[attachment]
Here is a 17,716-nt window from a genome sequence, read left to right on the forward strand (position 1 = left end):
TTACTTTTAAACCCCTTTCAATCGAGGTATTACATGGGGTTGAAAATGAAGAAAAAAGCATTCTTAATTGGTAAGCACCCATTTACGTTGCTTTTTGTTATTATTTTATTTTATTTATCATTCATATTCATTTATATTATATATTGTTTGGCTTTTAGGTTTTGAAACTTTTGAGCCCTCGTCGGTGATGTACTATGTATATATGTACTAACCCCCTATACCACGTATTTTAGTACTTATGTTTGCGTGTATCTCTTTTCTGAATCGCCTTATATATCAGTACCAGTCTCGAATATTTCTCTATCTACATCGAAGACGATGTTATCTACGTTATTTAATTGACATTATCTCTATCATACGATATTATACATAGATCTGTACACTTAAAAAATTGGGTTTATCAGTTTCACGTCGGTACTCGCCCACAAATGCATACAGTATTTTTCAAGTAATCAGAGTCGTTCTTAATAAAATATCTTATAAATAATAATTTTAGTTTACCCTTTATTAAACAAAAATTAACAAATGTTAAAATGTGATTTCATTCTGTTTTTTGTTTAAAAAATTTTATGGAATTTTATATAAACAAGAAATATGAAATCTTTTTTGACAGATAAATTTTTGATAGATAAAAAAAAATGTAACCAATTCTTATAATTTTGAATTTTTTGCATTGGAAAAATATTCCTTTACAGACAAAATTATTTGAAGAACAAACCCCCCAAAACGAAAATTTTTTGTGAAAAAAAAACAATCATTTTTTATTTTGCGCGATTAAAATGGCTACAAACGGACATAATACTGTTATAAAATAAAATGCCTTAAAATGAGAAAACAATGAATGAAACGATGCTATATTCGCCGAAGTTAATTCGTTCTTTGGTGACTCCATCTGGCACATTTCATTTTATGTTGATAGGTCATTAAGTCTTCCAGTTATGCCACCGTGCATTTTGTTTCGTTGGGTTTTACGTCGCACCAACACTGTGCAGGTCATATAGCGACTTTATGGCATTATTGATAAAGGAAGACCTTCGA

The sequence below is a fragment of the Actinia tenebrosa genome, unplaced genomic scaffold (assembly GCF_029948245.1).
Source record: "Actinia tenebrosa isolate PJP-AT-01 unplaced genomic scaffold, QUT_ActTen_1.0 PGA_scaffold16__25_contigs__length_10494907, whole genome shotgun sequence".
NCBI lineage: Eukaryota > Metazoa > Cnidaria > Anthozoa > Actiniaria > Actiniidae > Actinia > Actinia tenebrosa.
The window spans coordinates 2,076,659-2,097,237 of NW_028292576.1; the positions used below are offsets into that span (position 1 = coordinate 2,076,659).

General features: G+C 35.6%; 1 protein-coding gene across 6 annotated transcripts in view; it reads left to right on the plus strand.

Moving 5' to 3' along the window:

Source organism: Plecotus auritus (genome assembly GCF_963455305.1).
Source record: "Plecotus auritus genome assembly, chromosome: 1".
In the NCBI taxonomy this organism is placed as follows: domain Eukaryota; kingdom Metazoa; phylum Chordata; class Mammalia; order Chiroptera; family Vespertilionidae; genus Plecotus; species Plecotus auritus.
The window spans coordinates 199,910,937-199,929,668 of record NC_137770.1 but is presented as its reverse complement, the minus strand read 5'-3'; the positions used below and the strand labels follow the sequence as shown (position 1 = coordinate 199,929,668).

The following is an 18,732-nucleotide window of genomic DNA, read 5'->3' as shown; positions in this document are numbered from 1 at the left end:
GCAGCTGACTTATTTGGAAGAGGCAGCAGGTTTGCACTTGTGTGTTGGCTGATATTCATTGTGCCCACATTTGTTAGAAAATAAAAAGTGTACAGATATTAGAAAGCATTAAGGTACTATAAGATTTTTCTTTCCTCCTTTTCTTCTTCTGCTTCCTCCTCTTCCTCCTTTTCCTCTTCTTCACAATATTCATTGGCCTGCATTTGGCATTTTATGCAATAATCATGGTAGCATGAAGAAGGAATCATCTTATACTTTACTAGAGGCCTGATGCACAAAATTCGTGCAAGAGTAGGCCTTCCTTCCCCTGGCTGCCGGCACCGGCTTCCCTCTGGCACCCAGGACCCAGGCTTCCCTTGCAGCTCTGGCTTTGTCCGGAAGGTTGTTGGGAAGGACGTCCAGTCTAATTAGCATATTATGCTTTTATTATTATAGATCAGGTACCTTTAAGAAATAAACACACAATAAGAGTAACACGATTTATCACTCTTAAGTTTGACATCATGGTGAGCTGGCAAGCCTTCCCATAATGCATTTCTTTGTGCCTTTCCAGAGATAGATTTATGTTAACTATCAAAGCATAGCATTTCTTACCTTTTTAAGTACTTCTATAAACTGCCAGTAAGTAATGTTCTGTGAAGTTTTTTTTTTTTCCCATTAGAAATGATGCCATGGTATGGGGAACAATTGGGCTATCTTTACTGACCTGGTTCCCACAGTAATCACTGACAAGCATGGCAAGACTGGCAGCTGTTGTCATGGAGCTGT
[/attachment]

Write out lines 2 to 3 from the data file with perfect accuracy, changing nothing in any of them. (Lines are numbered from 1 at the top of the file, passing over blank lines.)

TTACTTTTAAACCCCTTTCAATCGAGGTATTACATGGGGTTGAAAATGAAGAAAAAAGCATTCTTAATTGGTAAGCACCCATTTACGTTGCTTTTTGTTATTATTTTATTTTATTTATCATTCATATTCATTTATATTATATATTGTTTGGCTTTTAGGTTTTGAAACTTTTGAGCCCTCGTCGGTGATGTACTATGTATATATGTACTAACCCCCTATACCACGTATTTTAGTACTTATGTTTGCGTGTATCTCTTTTCTGAATCGCCTTATATATCAGTACCAGTCTCGAATATTTCTCTATCTACATCGAAGACGATGTTATCTACGTTATTTAATTGACATTATCTCTATCATACGATATTATACATAGATCTGTACACTTAAAAAATTGGGTTTATCAGTTTCACGTCGGTACTCGCCCACAAATGCATACAGTATTTTTCAAGTAATCAGAGTCGTTCTTAATAAAATATCTTATAAATAATAATTTTAGTTTACCCTTTATTAAACAAAAATTAACAAATGTTAAAATGTGATTTCATTCTGTTTTTTGTTTAAAAAATTTTATGGAATTTTATATAAACAAGAAATATGAAATCTTTTTTGACAGATAAATTTTTGATAGATAAAAAAAAATGTAACCAATTCTTATAATTTTGAATTTTTTGCATTGGAAAAATATTCCTTTACAGACAAAATTATTTGAAGAACAAACCCCCCAAAACGAAAATTTTTTGTGAAAAAAAAACAATCATTTTTTATTTTGCGCGATTAAAATGGCTACAAACGGACATAATACTGTTATAAAATAAAATGCCTTAAAATGAGAAAACAATGAATGAAACGATGCTATATTCGCCGAAGTTAATTCGTTCTTTGGTGACTCCATCTGGCACATTTCATTTTATGTTGATAGGTCATTAAGTCTTCCAGTTATGCCACCGTGCATTTTGTTTCGTTGGGTTTTACGTCGCACCAACACTGTGCAGGTCATATAGCGACTTTATGGCATTATTGATAAAGGAAGACCTTCGA

The sequence below is a fragment of the Actinia tenebrosa genome, unplaced genomic scaffold (assembly GCF_029948245.1).